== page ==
The historical period during which Moses lived seems to be fixed with a fair degree of accuracy by 1 Kings. We are told that “the fourth year of Solomon’s reign over Israel” was the same as “the four hundred and eightieth year after the Israelites had come out of Egypt” (1Ki 6:1). Since the former was c. 966 b.c., the latter—and thus the date of the exodus—was c. 1446 (assuming that the 480 in1Ki 6:1 is to be taken literally; see Introduction to Judges: Background). The 40-year period of Israel’s wanderings in the desert, which lasted from c. 1446 to c. 1406, would have been the most likely time for Moses to write the bulk of what is today known as the Pentateuch.
During the last three centuries many interpreters have claimed to find in the Pentateuch four underlying sources. The presumed documents, allegedly dating from the tenth to the fifth centuries b.c., are called J (for Jahweh/Yahweh, the personal OT name for God), E (for Elohim, a generic name for God), D (for Deuteronomic) and P (for Priestly). Each of these documents is claimed to have its own characteristics and its own theology, which often contradicts that of the other documents. The Pentateuch is thus depicted as a patchwork of stories, poems and laws. However, this view is not supported by conclusive evidence, and intensive archaeological and literary research has tended to undercut many of the arguments used to challenge Mosaic authorship.
Theological Theme and Message
Genesis speaks of beginnings—of the heavens and the earth, of light and darkness, of seas and skies, of land and vegetation, of sun and moon and stars, of sea and air and land animals, of human beings (made in God’s own image, the climax of his creative activity), of marriage and family, of society and civilization, of sin and redemption. The list could go on and on. A key word in Genesis is “account,” which also serves to divide the book into its ten major parts (see Literary Features and Literary Outline) and which includes such concepts as birth, genealogy and history.
The book of Genesis is foundational to the understanding of the rest of the Bible. Its message is rich and complex, and listing its main elements gives a succinct outline of the Biblical message as a whole. It is supremely a book that speaks about relationships, highlighting those between God and his creation, between God and humankind, and between human beings. It is thoroughly monotheistic, taking for granted that there is only one God worthy of the name and opposing the ideas that there are many gods (polytheism), that there is no god at all (atheism) and that everything is divine (pantheism). It clearly teaches that the one true God is sovereign over all that exists (i.e., his entire creation), and that he often exercises his unlimited freedom to overturn human customs, traditions and plans. It introduces us to the way in which God initiates and makes covenants with his chosen people, pledging his love and faithfulness to them and calling them to promise theirs to him. It establishes sacrifice as the substitution of life for life (ch. 22). It gives us the first hint of God’s provision for redemption from the forces of evil (compare 3:15 with Ro 16:17–20) and contains the oldest and most profound statement concerning the significance of faith (15:6; see note there). More than half of Heb 11—a NT list of the faithful—refers to characters in Genesis.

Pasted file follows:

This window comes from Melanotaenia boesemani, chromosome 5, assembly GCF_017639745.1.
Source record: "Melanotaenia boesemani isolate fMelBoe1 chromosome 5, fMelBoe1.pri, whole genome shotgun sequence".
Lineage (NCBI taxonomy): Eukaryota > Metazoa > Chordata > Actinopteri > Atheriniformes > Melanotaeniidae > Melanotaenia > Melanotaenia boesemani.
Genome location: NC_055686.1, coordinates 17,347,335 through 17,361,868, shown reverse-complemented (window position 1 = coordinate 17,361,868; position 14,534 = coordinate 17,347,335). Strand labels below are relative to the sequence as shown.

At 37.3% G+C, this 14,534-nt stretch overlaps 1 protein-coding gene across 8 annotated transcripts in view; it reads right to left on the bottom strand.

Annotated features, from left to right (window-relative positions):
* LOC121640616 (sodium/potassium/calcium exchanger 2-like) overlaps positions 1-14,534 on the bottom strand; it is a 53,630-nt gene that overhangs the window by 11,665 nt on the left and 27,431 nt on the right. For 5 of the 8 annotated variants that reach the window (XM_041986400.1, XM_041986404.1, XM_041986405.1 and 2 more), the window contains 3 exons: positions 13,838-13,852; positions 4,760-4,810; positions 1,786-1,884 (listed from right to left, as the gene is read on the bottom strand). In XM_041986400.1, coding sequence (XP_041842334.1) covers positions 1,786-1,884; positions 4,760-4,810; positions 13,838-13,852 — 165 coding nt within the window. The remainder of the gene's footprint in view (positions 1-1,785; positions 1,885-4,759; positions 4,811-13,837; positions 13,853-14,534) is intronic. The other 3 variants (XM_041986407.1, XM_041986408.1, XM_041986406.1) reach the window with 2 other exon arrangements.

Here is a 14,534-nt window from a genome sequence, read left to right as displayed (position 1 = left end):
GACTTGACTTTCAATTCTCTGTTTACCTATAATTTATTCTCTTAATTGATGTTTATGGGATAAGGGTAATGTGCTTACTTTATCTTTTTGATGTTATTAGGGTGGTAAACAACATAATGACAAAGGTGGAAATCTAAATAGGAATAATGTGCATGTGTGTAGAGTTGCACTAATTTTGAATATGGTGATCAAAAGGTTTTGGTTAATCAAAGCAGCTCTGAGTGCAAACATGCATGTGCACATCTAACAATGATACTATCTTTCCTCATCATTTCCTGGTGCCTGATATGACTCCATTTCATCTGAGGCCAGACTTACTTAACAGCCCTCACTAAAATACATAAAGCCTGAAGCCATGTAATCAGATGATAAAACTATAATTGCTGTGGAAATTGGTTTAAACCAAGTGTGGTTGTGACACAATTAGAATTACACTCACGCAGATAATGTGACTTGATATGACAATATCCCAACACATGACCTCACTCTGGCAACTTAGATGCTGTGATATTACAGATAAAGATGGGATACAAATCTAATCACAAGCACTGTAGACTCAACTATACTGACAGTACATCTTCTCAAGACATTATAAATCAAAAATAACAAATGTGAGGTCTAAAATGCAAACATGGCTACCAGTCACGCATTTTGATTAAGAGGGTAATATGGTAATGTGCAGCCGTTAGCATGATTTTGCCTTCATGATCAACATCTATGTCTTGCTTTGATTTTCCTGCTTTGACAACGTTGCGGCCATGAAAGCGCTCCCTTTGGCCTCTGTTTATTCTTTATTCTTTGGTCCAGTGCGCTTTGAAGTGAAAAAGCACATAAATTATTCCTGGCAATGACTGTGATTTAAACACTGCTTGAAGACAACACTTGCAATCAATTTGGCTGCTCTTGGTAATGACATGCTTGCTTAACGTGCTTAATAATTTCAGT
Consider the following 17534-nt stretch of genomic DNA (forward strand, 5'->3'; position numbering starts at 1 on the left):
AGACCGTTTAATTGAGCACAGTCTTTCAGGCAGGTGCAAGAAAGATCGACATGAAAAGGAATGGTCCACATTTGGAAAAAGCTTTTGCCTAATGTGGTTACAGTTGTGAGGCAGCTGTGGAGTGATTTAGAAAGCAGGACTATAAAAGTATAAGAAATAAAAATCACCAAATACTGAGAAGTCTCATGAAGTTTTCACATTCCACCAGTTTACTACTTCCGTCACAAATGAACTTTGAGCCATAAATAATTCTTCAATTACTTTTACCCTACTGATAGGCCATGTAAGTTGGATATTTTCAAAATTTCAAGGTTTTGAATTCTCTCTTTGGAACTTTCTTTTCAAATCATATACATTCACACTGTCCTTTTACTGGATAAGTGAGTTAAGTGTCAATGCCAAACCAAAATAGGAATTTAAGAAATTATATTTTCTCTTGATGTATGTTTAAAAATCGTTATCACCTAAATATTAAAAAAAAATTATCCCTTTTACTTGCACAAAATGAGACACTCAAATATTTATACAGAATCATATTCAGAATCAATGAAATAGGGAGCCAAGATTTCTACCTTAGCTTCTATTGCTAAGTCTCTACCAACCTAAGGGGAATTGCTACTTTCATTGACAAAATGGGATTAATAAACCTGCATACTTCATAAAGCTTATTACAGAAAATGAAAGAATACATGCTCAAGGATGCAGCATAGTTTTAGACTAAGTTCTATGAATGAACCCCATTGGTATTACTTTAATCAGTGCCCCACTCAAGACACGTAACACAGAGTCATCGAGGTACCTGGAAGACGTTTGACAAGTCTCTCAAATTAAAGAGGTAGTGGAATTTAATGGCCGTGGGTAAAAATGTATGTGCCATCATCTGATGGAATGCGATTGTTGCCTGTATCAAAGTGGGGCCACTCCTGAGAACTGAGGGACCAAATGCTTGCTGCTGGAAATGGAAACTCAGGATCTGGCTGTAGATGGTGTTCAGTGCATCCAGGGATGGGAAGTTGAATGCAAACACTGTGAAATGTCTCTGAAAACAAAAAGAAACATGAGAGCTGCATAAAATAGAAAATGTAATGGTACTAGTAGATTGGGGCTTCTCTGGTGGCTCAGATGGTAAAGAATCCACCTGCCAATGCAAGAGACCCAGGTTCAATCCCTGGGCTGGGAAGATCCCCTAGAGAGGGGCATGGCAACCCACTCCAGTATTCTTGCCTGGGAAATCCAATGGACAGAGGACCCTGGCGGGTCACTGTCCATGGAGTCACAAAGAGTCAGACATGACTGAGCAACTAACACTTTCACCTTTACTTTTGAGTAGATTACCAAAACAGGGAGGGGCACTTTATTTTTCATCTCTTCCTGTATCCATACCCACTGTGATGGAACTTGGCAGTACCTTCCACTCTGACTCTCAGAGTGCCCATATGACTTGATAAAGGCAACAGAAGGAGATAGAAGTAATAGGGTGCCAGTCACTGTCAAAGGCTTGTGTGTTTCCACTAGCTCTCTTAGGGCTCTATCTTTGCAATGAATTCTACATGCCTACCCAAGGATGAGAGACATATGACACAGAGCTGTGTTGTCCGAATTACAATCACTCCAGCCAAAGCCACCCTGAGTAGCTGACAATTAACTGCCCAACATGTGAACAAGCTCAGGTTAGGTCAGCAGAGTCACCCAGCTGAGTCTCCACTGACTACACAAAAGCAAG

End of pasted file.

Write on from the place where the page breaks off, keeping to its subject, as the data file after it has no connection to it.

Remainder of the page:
The message of a book is often enhanced by its literary structure and characteristics. Genesis is divided into ten main sections, each beginning with the word “account” (see 2:4; 5:1; 6:9; 10:1; 11:10; 11:27; 25:12; 25:19; 36:1—repeated for emphasis at 36:9—and 37:2). The first five sections can be grouped together and, along with the introduction to the book as a whole (1:1—2:3), can be appropriately called “primeval history” (1:1—11:26). This introduction to the main story sketches the period from Adam to Abraham and tells about the ways of God with the human race as a whole. The last five sections constitute a much longer (but equally unified) account, and relate the story of God’s dealings with the ancestors of his chosen people Israel (Abraham, Isaac, Jacob and Joseph and their families)—a section often called “patriarchal history” (11:27—50:26). This section is in turn composed of three narrative cycles (Abraham-Isaac, 11:27—25:11; Isaac-Jacob, 25:19—35:29; 37:1; Jacob-Joseph, 37:2—50:26), interspersed by the genealogies of Ishmael (25:12–18) and Esau (ch. 36).